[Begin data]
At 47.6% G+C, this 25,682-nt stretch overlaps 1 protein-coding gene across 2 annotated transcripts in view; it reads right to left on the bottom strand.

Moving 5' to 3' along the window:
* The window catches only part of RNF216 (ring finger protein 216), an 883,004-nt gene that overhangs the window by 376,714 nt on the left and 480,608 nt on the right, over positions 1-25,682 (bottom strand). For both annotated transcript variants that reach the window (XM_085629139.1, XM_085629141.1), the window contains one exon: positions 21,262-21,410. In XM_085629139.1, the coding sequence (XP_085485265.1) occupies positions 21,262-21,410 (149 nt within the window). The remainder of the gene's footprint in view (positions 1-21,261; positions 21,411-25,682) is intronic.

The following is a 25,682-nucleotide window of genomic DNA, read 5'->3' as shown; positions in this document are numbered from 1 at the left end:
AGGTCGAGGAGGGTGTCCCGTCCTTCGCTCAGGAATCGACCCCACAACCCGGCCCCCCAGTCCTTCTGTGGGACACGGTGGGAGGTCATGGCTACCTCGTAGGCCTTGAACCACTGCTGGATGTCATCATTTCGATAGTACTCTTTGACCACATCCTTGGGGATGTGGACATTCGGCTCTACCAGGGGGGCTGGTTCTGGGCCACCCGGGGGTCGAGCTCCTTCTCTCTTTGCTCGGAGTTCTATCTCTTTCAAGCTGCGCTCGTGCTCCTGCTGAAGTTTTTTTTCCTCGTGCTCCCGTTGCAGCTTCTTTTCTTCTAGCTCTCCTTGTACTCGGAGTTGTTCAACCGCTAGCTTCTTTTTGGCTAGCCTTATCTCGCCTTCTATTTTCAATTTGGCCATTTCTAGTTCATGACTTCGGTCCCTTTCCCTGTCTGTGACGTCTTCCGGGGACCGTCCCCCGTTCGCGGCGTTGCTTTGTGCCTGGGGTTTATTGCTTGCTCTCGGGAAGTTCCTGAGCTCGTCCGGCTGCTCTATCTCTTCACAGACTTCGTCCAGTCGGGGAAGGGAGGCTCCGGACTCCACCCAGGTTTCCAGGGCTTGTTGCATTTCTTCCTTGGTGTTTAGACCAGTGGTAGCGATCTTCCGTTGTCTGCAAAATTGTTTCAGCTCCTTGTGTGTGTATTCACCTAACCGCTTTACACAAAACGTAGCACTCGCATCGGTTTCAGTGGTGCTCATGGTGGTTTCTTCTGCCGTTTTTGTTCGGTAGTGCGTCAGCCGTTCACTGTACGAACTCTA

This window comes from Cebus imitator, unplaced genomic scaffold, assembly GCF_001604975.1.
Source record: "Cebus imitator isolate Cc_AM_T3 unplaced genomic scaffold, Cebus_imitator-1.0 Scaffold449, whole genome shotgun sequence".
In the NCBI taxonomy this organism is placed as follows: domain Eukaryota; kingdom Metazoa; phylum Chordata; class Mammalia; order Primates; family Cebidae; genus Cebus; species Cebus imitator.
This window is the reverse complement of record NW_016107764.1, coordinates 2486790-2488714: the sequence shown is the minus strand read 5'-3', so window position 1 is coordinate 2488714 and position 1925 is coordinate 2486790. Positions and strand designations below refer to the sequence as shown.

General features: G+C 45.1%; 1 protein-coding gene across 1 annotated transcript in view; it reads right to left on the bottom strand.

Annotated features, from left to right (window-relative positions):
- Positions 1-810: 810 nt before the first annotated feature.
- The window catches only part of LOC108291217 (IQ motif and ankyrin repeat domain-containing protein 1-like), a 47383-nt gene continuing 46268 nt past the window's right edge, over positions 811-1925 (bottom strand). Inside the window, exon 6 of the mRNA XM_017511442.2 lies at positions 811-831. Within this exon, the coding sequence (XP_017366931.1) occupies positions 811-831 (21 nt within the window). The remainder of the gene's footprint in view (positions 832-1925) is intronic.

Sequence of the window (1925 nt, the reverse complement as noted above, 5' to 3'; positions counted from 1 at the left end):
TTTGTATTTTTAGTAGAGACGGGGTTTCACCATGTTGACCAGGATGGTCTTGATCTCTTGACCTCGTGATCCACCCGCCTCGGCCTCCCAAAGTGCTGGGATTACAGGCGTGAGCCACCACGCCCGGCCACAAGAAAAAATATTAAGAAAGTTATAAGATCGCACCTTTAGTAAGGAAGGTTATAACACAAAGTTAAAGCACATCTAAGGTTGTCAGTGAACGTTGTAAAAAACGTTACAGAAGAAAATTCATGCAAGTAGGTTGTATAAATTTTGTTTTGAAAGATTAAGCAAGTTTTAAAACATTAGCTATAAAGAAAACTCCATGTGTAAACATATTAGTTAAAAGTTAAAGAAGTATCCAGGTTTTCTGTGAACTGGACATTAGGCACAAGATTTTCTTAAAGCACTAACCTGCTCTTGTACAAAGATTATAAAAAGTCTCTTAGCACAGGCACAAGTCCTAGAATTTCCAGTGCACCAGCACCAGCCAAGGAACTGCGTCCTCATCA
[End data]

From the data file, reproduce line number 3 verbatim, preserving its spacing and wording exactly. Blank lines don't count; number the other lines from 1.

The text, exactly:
* The window catches only part of RNF216 (ring finger protein 216), an 883,004-nt gene that overhangs the window by 376,714 nt on the left and 480,608 nt on the right, over positions 1-25,682 (bottom strand). For both annotated transcript variants that reach the window (XM_085629139.1, XM_085629141.1), the window contains one exon: positions 21,262-21,410. In XM_085629139.1, the coding sequence (XP_085485265.1) occupies positions 21,262-21,410 (149 nt within the window). The remainder of the gene's footprint in view (positions 1-21,261; positions 21,411-25,682) is intronic.